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Prof. Martin Shapiro (UC-Berkeley Law School) on the Intersection of Law and Politics

Aired on Tuesday, March 13th.

Today we're speaking about the intersection of law and politics at the highest levels of American society --- which is to say, we're discussing the workings of the U.S. Supreme Court, both then and now --- and our guest is a highly regarded expert in this regard, Professor Martin Shapiro of the UC-Berkeley School of Law. Prof. Shapiro gave two free-to-the-public lectures here at TU last week, when he spoke as a part of the TU College of Law's 2012 Lectureship in Politics and Law. His two talks were entitled "Rule of Law, Due Process, and High Resource Suspects" and "Judicial Independence --- How Much Do You Really Want?" On our show today, he chats about, among other topics, the relationship between the First Amendment and individuals' rights in this country, what it is (from a practical as well as a philosophical perspective) that judges actually do, and why some people maintain that our Supreme Court justices ought to be term-limited. (You can learn more about Prof. Shapiro's recent appearance at TU, and about his various books and areas of expertise, here.) Also on our show today, we welcome a new commentator, Dr. John Henning Schumann, who will address health and medical issues on StudioTulsa from time to time. Dr. Schumann's first commentary is about what being "the new guy" is really like in the land of doctoring --- and about an especially yucky form of on-the-job training.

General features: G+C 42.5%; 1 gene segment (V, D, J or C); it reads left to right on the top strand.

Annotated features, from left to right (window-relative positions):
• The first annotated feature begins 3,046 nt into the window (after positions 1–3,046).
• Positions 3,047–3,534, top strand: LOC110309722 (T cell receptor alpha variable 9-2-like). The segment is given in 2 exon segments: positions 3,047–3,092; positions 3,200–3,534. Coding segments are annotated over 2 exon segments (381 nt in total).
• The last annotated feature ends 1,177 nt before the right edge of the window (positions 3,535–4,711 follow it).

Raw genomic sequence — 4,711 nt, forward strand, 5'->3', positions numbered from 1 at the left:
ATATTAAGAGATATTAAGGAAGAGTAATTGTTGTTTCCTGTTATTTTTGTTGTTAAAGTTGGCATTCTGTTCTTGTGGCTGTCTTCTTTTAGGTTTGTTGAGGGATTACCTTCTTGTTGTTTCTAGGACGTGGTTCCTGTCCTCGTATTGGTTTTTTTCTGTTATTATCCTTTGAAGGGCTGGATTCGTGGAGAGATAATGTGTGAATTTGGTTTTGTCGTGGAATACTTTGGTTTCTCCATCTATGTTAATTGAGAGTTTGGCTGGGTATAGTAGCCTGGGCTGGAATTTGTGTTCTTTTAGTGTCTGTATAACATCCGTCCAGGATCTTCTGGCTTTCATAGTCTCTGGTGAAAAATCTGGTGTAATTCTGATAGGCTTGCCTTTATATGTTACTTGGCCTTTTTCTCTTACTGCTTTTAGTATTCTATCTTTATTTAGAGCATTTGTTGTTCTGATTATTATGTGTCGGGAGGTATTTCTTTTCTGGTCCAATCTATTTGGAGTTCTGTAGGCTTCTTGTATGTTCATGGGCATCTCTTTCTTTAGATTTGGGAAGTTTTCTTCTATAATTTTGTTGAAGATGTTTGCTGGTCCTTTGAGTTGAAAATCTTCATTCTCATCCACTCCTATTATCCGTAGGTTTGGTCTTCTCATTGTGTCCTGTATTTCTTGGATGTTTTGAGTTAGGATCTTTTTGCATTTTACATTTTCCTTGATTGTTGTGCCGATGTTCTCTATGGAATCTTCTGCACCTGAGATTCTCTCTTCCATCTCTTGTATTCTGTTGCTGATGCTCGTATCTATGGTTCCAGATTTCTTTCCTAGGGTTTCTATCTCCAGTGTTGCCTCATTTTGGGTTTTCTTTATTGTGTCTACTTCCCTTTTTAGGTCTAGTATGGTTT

Rich Fisher passed through KWGS about thirty years ago, and just never left. Today, he is the general manager of Public Radio Tulsa, and the host of KWGS’s public affairs program, StudioTulsa, which celebrated its twentieth anniversary in August 2012 . As host of StudioTulsa, Rich has conducted roughly four thousand long-form interviews with local, national, and international figures in the arts, humanities, sciences, and government. Very few interviews have gone smoothly. Despite this, he has been honored for his work by several organizations including the Governor's Arts Award for Media by the State Arts Council, a Harwelden Award from the Arts & Humanities Council of Tulsa, and was named one of the “99 Great Things About Oklahoma” in 2000 by Oklahoma Today magazine.
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